Volcanic eruptions once caused mass extinctions in the oceans – could climate change do the same?
This process has the potential to disrupt marine food chains. We already know that large hypoxic, or low-oxygen, zones can be deadly. If hypoxia expands in both size and duration, it is possible to cause widespread extinction of marine life, which has happened previously in Earth’s history. [...]"
Distribution of meiofauna in bathyal sediments influenced by the oxygen minimum zone off Costa Rica
"Ocean deoxygenation has become a topic of increasing concern because of its potential impacts on marine ecosystems, including oxygen minimum zone (OMZ) expansion and subsequent benthic effects. We investigated the influence of oxygen concentration and organic matter (OM) availability on metazoan meiofauna within and below an OMZ in bathyal sediments off Costa Rica, testing the hypothesis that oxygen and OM levels are reflected in meiofaunal community structures and distribution. [...]"
Source: Frontiers in Marine Science
Authors: Carlos Neira et al.
What could cause the Mississippi Bight to become hypoxic?
"Coastal regions with low dissolved oxygen (known as hypoxia) can lead to poor water quality and harm regional fisheries. These areas of low dissolved oxygen are expanding and expected to continue growing in coming years due to human impacts on the environment.
A recent article published in Continental Shelf Research explores aspects of the environmental conditions that can potentially lead to hypoxia in the Mississippi Bight region of the northern Gulf of Mexico. This area extends from Apalachicola in Florida to the Mississippi River Delta. [...]"
Tracking sea surface salinity and dissolved oxygen on a river-influenced, seasonally stratified shelf, Mississippi Bight, northern Gulf of Mexico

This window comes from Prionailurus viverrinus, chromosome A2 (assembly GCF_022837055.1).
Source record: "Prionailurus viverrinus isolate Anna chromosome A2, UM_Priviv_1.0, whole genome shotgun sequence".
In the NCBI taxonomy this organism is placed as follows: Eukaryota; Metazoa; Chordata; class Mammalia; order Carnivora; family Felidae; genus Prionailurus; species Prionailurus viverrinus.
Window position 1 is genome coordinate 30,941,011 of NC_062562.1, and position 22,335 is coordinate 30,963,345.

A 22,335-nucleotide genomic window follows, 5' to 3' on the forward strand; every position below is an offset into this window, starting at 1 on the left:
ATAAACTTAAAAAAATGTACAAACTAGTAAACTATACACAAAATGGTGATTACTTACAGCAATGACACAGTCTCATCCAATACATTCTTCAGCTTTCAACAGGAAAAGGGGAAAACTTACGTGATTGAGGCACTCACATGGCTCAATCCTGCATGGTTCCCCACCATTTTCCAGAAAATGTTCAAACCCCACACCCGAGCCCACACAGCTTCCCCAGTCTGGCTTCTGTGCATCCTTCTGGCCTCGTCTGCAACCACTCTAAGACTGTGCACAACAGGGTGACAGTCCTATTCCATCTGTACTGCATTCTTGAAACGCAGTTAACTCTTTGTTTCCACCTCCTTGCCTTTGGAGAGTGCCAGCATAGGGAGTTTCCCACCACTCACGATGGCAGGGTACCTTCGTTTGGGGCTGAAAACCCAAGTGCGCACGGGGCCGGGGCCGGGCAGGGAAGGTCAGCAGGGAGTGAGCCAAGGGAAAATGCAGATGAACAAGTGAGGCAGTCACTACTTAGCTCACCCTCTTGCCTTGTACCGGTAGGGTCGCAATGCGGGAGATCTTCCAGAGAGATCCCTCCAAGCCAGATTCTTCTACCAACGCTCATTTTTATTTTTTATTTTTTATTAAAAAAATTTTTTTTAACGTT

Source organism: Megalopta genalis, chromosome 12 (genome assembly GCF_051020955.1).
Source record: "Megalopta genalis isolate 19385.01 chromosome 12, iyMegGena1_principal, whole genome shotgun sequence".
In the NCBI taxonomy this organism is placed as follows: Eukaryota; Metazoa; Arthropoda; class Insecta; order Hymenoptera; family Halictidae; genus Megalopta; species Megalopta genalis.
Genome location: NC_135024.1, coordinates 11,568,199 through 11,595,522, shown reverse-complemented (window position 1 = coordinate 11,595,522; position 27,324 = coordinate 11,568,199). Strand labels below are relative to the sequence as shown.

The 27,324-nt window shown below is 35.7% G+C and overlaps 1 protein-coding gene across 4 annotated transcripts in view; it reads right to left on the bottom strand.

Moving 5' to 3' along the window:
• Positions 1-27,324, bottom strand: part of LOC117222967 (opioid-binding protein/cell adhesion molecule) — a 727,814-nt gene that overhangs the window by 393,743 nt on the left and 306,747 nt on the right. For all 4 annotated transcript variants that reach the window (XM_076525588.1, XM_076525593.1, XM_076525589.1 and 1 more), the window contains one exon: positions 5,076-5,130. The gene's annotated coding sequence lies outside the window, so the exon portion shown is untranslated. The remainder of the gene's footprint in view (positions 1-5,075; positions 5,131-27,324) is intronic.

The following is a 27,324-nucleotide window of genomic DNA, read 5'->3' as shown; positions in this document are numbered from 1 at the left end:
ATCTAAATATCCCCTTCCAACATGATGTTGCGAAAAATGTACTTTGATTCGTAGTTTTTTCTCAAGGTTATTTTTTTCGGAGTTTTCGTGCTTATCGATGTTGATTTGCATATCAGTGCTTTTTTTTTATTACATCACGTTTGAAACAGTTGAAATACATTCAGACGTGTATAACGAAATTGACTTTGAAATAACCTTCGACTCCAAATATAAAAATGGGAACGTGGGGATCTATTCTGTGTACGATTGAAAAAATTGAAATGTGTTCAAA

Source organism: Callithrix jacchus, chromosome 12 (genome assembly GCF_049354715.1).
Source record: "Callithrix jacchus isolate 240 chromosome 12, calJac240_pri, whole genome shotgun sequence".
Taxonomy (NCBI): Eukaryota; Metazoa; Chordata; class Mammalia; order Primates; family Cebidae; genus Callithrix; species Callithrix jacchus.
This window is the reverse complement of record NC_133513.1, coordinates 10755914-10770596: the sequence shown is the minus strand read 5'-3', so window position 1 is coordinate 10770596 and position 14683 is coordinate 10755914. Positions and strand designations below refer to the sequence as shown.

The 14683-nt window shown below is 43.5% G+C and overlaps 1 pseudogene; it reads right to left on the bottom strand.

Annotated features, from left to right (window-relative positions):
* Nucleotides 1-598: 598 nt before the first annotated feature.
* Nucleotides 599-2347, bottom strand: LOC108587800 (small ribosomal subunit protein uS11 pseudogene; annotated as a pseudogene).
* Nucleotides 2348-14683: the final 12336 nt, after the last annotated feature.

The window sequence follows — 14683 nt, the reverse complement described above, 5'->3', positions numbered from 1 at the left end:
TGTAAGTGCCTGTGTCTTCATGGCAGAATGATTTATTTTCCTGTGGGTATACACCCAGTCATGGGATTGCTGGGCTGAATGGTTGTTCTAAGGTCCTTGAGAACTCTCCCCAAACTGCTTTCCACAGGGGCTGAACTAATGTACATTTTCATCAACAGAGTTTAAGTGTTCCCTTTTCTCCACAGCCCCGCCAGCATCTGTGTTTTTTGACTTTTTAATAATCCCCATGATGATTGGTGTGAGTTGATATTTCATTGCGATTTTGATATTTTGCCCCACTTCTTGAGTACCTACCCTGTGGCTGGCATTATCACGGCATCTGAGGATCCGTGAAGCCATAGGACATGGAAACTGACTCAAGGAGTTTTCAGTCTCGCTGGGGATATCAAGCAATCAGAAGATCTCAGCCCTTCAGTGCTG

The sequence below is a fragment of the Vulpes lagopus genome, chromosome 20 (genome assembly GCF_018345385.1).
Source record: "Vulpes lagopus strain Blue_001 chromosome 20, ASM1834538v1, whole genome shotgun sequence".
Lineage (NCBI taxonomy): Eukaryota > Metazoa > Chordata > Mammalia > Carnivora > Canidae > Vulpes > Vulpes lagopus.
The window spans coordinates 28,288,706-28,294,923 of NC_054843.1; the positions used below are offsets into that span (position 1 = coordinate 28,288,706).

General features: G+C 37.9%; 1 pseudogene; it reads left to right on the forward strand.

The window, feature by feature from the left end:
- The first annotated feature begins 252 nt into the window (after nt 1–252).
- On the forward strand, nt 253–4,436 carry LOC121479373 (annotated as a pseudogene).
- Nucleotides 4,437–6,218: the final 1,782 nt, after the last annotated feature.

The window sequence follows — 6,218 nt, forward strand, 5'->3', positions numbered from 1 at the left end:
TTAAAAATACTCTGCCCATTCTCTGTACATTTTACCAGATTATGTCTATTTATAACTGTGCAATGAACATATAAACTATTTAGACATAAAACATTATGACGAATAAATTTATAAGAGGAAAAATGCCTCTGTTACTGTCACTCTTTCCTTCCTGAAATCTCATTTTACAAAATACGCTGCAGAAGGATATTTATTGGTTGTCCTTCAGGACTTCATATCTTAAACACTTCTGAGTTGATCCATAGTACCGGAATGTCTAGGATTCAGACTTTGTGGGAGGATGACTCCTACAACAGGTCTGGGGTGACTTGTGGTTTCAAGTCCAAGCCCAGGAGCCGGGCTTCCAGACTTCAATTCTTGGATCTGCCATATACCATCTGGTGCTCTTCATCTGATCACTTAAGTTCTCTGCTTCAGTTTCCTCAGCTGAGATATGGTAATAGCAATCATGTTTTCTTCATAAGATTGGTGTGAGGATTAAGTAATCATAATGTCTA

"River discharge, and its resulting region of freshwater influence (ROFI) in the coastal ocean, has a critical influence on physical and biogeochemical processes in seasonally stratified shelf ecosystems. Multi-year (2010–2016) observations of satellite-derived sea surface salinity (SSS) and in situ water column hydrographic data during summer 2016 were used to investigate physical aspects of the ROFI east of the Mississippi River Delta to better assess regional susceptibility to hypoxia in the summer months. [...]"
Source: Continental Shelf Research
Authors: Brian Dzwonkowski et al.
Characterization of “dead-zone” eddies in the eastern tropical North Atlantic (2016)
"Localized open-ocean low-oxygen “dead zones” in the eastern tropical North Atlantic are recently discovered ocean features that can develop in dynamically isolated water masses within cyclonic eddies (CE) and anticyclonic mode-water eddies (ACME). Analysis of a comprehensive oxygen dataset obtained from gliders, moorings, research vessels and Argo floats reveals that “dead-zone” eddies are found in surprisingly high numbers and in a large area from about 4 to 22°N, from the shelf at the eastern boundary to 38°W. [...]"
Authors: Florian Schütte et al.
Reconstructing Aragonite Saturation State Based on an Empirical Relationship for Northern California